(Yicai Global) Jan. 18 -- The founder of China's troubled Huawei Technologies, the second-biggest handset seller in the world, has spoken about the prospects of developing fifth-generation mobile networks and the plight of the firm's chief financial officer, his daughter, who is under house arrest in Canada.
The development of 5G will be hindered by a weak network structure, Ren Zhengfei said at a press conference yesterday. That is why Ren, who is also the Shenzhen-based tech giant's chief executive, doesn't expect revenue growth to exceed 20 percent this year.
"A poor network structure is like a small throat matched with a big mouth," he said. "The throat cannot swallow the large pieces of meat that the mouth takes in."
Huawei has been having a difficult time of late. Its 5G equipment has been banned in Australia and New Zealand due to suspected security risks, while Meng Wanzhou, Ren's daughter, was detained in Canada on Dec. 1 at the behest of US authorities that seek to extradite her for alleged violations of American sanctions on Iran.
Despite the theoretical speed of 300 to 400 megabits per second, the current network structure hinders 4G to a range from 20 to 30 megabits, according to Ren. To solve this problem, Huawei will invest USD100 billion to rebuild networks in the next five years.
Only a few companies can produce 5G equipment and Huawei is the best among them, Ren said, adding that his privately held company is the only global player that can combine 5G base stations and the most advanced millimeter-wave technologies. Western countries need to buy Huawei's equipment if they want to enjoy services requiring high-speed internet like 8K videos, he added.
"We'll make huge investments on research and development over the next five years to build the best network in the world," the 74-year old businessman said. Huawei's annual sales will be more than twice that of 2019 in five years, he added.
In answer to a question on potential disruptions to Huawei's global business, Ren said that, "outside changes have no such impact on us, we are upbeat about our products. No one would refuse to buy such high-quality products."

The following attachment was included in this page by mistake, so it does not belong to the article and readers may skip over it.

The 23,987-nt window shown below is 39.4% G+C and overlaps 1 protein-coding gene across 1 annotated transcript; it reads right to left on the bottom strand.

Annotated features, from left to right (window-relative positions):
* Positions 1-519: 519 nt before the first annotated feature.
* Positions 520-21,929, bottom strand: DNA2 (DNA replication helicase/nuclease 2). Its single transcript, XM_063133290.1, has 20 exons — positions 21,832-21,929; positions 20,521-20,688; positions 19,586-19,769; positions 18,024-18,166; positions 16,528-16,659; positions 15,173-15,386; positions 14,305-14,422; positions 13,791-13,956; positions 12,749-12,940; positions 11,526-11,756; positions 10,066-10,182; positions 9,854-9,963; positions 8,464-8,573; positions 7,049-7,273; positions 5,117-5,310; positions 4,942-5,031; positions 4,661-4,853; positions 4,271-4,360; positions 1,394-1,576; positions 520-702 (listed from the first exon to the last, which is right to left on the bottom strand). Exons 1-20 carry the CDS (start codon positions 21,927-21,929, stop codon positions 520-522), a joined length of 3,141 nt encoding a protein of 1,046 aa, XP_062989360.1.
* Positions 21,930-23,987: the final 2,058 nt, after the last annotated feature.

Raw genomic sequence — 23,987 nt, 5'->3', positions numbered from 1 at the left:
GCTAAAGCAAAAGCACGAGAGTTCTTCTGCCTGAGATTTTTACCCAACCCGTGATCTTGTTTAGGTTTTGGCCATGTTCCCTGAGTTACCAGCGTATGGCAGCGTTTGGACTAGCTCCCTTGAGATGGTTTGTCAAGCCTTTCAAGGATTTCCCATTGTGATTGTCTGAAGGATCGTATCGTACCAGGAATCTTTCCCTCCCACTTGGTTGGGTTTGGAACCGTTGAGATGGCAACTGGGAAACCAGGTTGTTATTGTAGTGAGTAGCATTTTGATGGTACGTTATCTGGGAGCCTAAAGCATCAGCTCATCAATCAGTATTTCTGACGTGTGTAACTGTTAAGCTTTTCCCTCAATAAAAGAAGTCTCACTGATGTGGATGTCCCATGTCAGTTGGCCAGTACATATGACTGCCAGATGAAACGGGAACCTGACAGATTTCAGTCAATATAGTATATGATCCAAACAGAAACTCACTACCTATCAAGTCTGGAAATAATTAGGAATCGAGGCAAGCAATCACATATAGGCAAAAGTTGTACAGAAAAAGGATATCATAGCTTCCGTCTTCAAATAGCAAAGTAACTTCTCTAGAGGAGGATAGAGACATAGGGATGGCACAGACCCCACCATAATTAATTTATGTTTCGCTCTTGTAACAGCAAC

Ren also answered reporters' questions about network security and concerns posed by Western governments. "Huawei has provided network services to more than 3 billion people in more than 170 countries over the past 30 years and it has a good security record," he said. "But we need to keep improving."
A reporter asked what Ren thought about Western accusations of Huawei and other Chinese firms stealing intellectual property. Speaking only for Huawei, he said the company "went through some big lawsuits in the US and all of them achieved a good result. Some 11,152 core patents among the 87,805 that Huawei currently owns were authorized in the US and our technology patents are valuable to its information society."
Ren gave his opinion about how to improve China's intellectual property protection. "We ought to realize that protecting IP is good for the country's long-term development rather than consider it as an excuse that the West uses to restrict us. Hence, our country should support and protect originality. Maybe the current economic growth will slow down. But with better quality, more and more companies with great competitiveness will emerge."
Reporters were curious about the prospects for Ren's daughter who is waiting for Canada's decision on whether to extradite her to the US. "We'll try to resolve this through legal procedures. As Meng's father, I would like to first thank the Chinese government for its efforts to protect her rights as a Chinese citizen and for providing consular protection for her."
On a more casual note, Ren spoke about how he stays in touch with Meng. "I just make phone calls with my daughter now and we only talk about some jokes," he said. "Wanzhou also has much inner strength."
Ren was asked to send a message to the US government, which has until the end of January to file a full extradition request. US politicians "cannot represent US citizens, neither can they represent US industries, companies and the scientific and technological sector."
"The country's industries and firms still support us and cooperate with us unswervingly," he said. "The voices of a few politicians will make some noise though. How much influence such noises will have still depends on the final results."
Editor: Emmi Laine